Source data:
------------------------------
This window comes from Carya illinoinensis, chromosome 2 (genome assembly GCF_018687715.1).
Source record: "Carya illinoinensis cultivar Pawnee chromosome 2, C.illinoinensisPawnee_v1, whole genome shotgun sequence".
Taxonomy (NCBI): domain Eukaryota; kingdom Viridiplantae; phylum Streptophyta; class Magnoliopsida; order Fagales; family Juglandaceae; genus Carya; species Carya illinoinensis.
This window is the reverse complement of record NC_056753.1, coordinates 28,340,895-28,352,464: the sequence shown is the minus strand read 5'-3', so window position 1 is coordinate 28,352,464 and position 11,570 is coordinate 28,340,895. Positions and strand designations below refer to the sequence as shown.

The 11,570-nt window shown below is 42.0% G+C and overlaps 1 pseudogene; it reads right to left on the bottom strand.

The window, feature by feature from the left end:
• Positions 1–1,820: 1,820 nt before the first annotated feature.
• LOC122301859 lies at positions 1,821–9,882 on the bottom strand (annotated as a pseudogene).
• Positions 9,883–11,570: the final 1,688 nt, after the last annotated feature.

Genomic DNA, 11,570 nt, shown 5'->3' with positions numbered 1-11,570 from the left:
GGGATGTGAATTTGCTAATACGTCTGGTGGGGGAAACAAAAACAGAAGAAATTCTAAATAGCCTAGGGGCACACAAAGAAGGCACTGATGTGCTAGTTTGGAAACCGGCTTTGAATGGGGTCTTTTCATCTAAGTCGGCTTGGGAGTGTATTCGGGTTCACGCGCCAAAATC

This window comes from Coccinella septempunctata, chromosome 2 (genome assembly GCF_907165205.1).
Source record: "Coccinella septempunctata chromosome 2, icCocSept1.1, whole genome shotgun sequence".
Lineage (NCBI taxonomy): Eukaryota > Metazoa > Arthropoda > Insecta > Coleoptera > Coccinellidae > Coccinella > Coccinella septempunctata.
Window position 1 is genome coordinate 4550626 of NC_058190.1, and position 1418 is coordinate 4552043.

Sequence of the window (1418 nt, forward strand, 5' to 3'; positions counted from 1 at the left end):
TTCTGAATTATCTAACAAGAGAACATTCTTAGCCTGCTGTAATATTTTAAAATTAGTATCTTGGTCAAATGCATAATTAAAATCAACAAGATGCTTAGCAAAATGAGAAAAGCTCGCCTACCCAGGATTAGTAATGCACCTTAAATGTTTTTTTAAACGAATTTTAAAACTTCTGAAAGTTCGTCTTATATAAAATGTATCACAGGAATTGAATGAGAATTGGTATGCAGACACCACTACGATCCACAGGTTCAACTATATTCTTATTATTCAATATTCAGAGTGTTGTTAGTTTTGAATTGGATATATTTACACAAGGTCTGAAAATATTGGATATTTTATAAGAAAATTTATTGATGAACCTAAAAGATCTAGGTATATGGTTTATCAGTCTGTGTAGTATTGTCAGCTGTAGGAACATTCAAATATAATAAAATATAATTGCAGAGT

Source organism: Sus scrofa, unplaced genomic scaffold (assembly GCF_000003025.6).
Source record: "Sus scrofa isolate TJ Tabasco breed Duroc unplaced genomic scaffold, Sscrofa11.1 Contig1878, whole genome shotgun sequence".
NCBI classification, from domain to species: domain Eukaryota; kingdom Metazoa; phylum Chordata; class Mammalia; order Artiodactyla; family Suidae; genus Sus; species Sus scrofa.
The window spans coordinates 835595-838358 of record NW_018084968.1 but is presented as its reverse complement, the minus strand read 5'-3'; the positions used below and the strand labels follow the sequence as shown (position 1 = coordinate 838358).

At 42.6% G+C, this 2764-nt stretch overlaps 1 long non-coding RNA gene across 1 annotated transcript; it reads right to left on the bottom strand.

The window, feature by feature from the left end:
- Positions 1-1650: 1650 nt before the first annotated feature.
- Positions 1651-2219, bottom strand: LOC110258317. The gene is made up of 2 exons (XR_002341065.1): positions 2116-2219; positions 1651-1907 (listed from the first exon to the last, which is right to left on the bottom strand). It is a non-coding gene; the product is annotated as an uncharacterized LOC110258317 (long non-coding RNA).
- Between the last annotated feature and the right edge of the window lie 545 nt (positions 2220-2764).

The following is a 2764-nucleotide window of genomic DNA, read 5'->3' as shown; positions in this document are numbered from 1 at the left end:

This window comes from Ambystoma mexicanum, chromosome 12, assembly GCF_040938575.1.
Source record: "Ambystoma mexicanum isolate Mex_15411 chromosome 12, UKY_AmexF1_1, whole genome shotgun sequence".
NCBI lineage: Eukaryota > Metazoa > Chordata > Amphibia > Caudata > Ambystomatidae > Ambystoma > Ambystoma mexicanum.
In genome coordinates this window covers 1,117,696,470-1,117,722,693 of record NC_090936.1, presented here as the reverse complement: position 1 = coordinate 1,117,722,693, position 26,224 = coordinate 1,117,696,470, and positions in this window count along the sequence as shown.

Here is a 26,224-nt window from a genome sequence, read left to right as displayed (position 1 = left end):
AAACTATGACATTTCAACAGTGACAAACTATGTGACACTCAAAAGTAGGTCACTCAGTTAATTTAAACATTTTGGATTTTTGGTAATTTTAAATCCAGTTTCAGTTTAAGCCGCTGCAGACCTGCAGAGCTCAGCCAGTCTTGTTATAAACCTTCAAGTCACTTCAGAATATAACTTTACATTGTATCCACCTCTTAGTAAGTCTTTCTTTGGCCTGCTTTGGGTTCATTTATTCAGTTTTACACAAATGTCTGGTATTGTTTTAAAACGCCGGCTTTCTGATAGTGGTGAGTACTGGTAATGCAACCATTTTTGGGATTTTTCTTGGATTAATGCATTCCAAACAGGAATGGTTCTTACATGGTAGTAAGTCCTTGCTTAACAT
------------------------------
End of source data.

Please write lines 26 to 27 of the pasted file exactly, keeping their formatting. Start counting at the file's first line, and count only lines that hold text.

- Between the last annotated feature and the right edge of the window lie 545 nt (positions 2220-2764).

The following is a 2764-nucleotide window of genomic DNA, read 5'->3' as shown; positions in this document are numbered from 1 at the left end: